Reading Self-Efficacy Predicts Word Reading But Not Comprehension in Both Girls and Boys

Julia M. Carroll, A. C. Fox

    Research output: Contribution to journalArticle

    10 Citations (Scopus)
    86 Downloads (Pure)

    Abstract

    The relationship between cognitive skills and reading has been well-established. However, the role of motivational factors such as self-efficacy in reading progress is less clear. In particular, it is not clear how self-efficacy relates to word level reading versus comprehension, and whether this differs in boys and girls. This study examines the relationship between self-efficacy, word reading and reading comprehension across the range of reading abilities after controlling for reading-related cognitive factors. One hundred and seventy nine children (86 males and 93 females) between 8 and 11 years old completed a self-report measure of reading self-efficacy together with measures of reading comprehension and word reading, working memory, auditory short-term memory, phonological awareness, and vocabulary. Boys and girls showed similar levels of attainment and reading self-efficacy. Reading self-efficacy was associated with word reading, but not with reading comprehension in either boys or girls. It is argued that this may reflect important differences between reading self-efficacy and more general measures of reading motivation and engagement. Reading self-efficacy is an element of reading motivation that is closely associated with a child’s perceived attainments in reading and is less susceptible to the gender differences seen in broader measures.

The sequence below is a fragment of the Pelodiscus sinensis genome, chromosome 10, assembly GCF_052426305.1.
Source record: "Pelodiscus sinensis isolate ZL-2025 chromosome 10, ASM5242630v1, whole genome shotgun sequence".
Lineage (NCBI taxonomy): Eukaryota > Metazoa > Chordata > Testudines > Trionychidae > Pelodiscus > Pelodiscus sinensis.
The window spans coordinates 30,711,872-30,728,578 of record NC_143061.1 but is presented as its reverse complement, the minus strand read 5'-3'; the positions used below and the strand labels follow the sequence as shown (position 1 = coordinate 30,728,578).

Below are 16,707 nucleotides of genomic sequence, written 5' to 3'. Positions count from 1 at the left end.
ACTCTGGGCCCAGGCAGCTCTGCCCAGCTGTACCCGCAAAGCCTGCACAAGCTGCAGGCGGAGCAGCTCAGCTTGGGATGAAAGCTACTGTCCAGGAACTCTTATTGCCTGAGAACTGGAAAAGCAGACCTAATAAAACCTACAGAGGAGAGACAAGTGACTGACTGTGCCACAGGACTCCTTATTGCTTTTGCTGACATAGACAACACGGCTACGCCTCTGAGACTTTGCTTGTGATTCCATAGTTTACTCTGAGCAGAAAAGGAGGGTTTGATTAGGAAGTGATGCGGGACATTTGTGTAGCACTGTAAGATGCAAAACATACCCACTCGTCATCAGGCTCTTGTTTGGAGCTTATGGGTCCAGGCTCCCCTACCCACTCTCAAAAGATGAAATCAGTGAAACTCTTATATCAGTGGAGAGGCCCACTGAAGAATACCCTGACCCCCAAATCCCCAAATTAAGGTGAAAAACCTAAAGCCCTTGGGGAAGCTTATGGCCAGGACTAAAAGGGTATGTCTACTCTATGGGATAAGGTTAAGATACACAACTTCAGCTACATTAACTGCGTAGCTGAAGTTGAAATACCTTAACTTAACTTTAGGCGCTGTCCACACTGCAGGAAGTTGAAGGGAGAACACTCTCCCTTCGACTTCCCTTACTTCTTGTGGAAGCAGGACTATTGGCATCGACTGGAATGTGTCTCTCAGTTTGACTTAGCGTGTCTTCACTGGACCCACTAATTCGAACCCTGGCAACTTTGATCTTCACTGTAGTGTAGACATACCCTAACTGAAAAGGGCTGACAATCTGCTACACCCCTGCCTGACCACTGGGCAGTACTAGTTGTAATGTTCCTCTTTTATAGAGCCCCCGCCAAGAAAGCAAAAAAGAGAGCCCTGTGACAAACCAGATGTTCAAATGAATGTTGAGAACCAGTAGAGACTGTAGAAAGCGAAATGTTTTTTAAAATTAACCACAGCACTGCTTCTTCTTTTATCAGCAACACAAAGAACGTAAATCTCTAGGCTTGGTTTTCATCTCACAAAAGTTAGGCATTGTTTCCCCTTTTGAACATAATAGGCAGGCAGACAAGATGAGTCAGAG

Original languageEnglish
    Article number2056
    JournalFrontiers in Psychology
    Volume7
    DOIs
    Publication statusPublished - 17 Jan 2017

    Bibliographical note

    Copyright © 2017 Carroll and Fox.This is an open-access article distributed under the terms of the Creative Commons Attribution License (CCBY). The use, distribution or reproduction in other forums is permitted, provided the original author(s) or licensor are credited and that the original publication in this journal is cited, in accordance with accepted academic practice. No use, distribution or reproduction is permitted which does not comply with these terms.

    This Document is Protected by copyright and was first published by Frontiers. All rights reserved. it is reproduced with permission.

    Keywords

    • reading development
    • self efficacy
    • reading comprehension
    • reading motivation
    • decoding

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